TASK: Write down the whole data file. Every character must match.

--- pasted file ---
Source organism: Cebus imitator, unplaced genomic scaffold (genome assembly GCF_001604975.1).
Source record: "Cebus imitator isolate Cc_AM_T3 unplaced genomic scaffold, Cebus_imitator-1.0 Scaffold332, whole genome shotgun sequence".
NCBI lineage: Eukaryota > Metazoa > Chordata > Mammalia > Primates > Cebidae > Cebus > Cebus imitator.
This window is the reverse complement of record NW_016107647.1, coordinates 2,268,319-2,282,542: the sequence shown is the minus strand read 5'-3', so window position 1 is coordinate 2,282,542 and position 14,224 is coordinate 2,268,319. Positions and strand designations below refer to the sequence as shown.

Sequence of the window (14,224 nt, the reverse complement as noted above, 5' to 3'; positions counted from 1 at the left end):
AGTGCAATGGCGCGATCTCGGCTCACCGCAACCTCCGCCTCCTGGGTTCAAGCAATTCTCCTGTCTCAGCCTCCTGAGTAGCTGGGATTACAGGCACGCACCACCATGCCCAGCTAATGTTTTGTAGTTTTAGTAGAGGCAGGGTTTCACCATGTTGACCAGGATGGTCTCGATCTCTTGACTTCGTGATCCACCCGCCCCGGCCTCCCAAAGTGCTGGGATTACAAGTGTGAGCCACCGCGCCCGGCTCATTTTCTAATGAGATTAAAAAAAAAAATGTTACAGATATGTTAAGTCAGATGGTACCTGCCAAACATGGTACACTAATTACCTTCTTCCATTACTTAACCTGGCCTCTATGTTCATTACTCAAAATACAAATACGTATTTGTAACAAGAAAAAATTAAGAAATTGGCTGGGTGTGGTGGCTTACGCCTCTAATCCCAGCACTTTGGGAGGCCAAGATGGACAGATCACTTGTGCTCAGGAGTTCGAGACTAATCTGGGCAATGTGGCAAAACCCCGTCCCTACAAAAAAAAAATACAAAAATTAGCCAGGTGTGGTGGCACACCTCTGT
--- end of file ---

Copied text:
Source organism: Cebus imitator, unplaced genomic scaffold (genome assembly GCF_001604975.1).
Source record: "Cebus imitator isolate Cc_AM_T3 unplaced genomic scaffold, Cebus_imitator-1.0 Scaffold332, whole genome shotgun sequence".
NCBI lineage: Eukaryota > Metazoa > Chordata > Mammalia > Primates > Cebidae > Cebus > Cebus imitator.
This window is the reverse complement of record NW_016107647.1, coordinates 2,268,319-2,282,542: the sequence shown is the minus strand read 5'-3', so window position 1 is coordinate 2,282,542 and position 14,224 is coordinate 2,268,319. Positions and strand designations below refer to the sequence as shown.

Sequence of the window (14,224 nt, the reverse complement as noted above, 5' to 3'; positions counted from 1 at the left end):
AGTGCAATGGCGCGATCTCGGCTCACCGCAACCTCCGCCTCCTGGGTTCAAGCAATTCTCCTGTCTCAGCCTCCTGAGTAGCTGGGATTACAGGCACGCACCACCATGCCCAGCTAATGTTTTGTAGTTTTAGTAGAGGCAGGGTTTCACCATGTTGACCAGGATGGTCTCGATCTCTTGACTTCGTGATCCACCCGCCCCGGCCTCCCAAAGTGCTGGGATTACAAGTGTGAGCCACCGCGCCCGGCTCATTTTCTAATGAGATTAAAAAAAAAAATGTTACAGATATGTTAAGTCAGATGGTACCTGCCAAACATGGTACACTAATTACCTTCTTCCATTACTTAACCTGGCCTCTATGTTCATTACTCAAAATACAAATACGTATTTGTAACAAGAAAAAATTAAGAAATTGGCTGGGTGTGGTGGCTTACGCCTCTAATCCCAGCACTTTGGGAGGCCAAGATGGACAGATCACTTGTGCTCAGGAGTTCGAGACTAATCTGGGCAATGTGGCAAAACCCCGTCCCTACAAAAAAAAAATACAAAAATTAGCCAGGTGTGGTGGCACACCTCTGT